Meet Coco

Meet Coco, a 16’2hh black Warlander. She is extremely partial to the odd banana skin and will take it from your hand with a soft, kind mouth. This isn’t the way it’s always been for Coco though.

Coco had a difficult past. She was owned by a man with alcohol dependency issues. He was not a skilled horseman, and unfortunately chose force and violence to communicate with her. Battered, bruised and emaciated, Coco developed aggressive defence mechanisms, including kicking and biting with as much force as she could muster. Violence bred violence and Coco eventually became uncontrollable, even with the beatings. Her owner decided she was good for nothing and sold her to the meat man. 

In fact, this move saved her life.

Nicole and her mum fell for this beautiful mare, in spite of, or perhaps because of, her broken heart and terrible condition. They rescued her from her fate and took her to a loving home. Sadly, her traumatic experiences were so deeply scarred into her soul that she was not able to trust them. Coco’s ears would go flat back to her head so she looked like a serpent; the tail swishing that pre-empted an attack were a threatening soundtrack to their time with her; her kicks were so powerful, and she felt like she was fighting for her life every time a human came near. These lovely ladies realised that Coco would be best managed by an expert horsewoman.

Sarah Vesey agreed to take Coco to the Caballo Blanco Ranch in Southern Spain. As well as operating as a Trekking Centre, Caballo Blanco takes in horses who need care and rehabilitation to meet their full potential. Over the years, Sarah has worked with so many damaged horses that she has a range of techniques in her mental toolbox. This experience level means she can select and tailor different exercises to work with each horse’s individual needs and preferences. When Coco arrived with Sarah, her physical condition needed improving before any psychological work could be taken on, which meant her even having to be sedated for the farriers to be able to work on improving her feet. With Coco being so quick to kick, one way of building up her handling was to inflate a rubber glove, place it on a stick and stand on the other side of the stable wall; Coco could see Sarah but could not hurt her. Over time, the rubber glove was moved across the whole of her body, slowly and gently to get Coco used to the feel of kind touch. With consistent and regular handling, Coco grew to see humans as a good thing. Months and months of turning her out, brushing her, scratching her tail and mane, titbits of food and lots of positive interactions helped this poor girl’s heart to heal.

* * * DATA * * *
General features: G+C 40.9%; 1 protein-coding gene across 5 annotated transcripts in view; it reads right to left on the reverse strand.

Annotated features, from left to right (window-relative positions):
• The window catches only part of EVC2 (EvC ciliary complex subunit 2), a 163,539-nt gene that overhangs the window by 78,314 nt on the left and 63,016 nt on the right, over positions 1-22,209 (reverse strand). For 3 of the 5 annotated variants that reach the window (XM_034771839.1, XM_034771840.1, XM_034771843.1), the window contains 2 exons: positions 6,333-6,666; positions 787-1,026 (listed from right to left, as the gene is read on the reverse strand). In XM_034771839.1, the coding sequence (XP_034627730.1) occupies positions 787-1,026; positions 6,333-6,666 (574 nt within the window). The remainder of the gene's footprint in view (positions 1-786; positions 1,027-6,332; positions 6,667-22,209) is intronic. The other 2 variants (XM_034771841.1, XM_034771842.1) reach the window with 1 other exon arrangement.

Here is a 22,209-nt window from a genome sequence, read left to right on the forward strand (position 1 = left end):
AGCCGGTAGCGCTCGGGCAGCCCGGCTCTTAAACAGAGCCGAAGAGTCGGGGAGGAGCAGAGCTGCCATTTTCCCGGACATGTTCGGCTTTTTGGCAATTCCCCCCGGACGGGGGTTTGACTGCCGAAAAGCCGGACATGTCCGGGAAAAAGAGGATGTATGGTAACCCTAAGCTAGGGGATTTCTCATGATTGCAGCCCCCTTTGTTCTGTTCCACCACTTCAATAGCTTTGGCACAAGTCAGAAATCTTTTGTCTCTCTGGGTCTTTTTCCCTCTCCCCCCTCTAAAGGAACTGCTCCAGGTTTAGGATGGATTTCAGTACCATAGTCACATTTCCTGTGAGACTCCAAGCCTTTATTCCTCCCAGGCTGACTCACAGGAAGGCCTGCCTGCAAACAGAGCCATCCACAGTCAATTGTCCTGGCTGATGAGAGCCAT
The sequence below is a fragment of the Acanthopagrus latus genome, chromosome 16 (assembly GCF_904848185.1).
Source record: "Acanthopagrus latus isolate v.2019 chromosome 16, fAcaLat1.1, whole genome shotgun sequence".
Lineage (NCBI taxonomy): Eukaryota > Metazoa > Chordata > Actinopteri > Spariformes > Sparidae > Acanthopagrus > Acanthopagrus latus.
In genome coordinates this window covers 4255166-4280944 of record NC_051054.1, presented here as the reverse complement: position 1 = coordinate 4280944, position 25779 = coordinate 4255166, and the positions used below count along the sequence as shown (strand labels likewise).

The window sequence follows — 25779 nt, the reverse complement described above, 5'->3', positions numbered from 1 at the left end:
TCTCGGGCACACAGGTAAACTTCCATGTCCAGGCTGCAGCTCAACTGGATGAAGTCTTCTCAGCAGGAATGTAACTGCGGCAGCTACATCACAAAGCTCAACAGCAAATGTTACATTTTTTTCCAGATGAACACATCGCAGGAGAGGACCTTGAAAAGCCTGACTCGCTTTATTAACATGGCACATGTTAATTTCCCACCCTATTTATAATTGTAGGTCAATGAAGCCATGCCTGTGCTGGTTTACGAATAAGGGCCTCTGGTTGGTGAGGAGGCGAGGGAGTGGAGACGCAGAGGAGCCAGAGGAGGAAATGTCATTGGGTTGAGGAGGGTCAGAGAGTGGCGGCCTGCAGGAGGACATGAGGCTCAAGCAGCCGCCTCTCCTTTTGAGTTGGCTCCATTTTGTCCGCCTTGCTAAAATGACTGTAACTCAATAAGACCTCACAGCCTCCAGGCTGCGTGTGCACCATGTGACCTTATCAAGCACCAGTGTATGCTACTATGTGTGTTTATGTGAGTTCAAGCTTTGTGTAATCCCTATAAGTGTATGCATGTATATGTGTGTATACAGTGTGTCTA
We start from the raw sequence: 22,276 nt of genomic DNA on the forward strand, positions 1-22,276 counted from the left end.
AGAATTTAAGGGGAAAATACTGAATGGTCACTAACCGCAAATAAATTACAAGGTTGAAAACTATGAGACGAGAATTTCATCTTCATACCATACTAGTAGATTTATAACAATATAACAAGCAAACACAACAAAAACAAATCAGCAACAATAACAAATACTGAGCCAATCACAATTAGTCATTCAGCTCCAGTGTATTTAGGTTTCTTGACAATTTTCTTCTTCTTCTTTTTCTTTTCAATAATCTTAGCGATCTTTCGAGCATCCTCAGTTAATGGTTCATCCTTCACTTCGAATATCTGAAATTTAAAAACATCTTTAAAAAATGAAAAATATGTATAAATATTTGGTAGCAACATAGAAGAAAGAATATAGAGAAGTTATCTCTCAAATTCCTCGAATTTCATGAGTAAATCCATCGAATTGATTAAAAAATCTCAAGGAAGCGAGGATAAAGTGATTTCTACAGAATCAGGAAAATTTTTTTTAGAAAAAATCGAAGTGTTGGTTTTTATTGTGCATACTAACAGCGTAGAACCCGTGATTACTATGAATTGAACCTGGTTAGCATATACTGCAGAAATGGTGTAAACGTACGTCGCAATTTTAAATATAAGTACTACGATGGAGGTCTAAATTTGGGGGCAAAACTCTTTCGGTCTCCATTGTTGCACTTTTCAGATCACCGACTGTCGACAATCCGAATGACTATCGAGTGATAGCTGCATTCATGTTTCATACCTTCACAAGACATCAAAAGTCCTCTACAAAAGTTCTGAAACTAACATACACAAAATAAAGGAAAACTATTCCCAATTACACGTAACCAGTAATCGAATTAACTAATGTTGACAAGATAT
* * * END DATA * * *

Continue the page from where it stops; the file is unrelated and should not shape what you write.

Coco now has a best friend, Estrella, a 16hh Andalusian grey mare, and the two of them live in a paddock near 28 other horse friends. They regularly interact with the free-range guard geese, the ranch’s live-in dogs and cats as well as those of friends’ who come visit or stay over. Coco and Estrella are part of the ranch team that have been rehabilitated to the point that they are now regular trek horses. Coco has become a keystone of the ranch operations, a horse that even a competent novice could ride. She now looks forward to spending time with people and is such a good girl. High in the mountains of southern Spain, this girl takes absolute care of her riders. When the time comes for her to retire, she, like so many other horses to have come through Caballo Blanco, will not struggle to find her forever home.

Caballo Blanco has recently been granted official Rescue Association status. They have always provided homes and rehabilitation for rescue horses but making it official ensures they can have volunteers come and continue to support their work through donations. It couldn’t have happened at a better time. The recent pandemic meant that all visitors had to postpone during what would have been the busiest few months of the year for the trekking centre, so being able to receive donations has been a real lifeline. With lockdown easing, day rides are able to take place once more so Coco and her friends can back to doing what they do best, looking after horse riders in their mountain paradise.

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Photo by https://www.facebook.com/Dani%C3%ABlle-van-Leeuwen-Photography-107926370813682/

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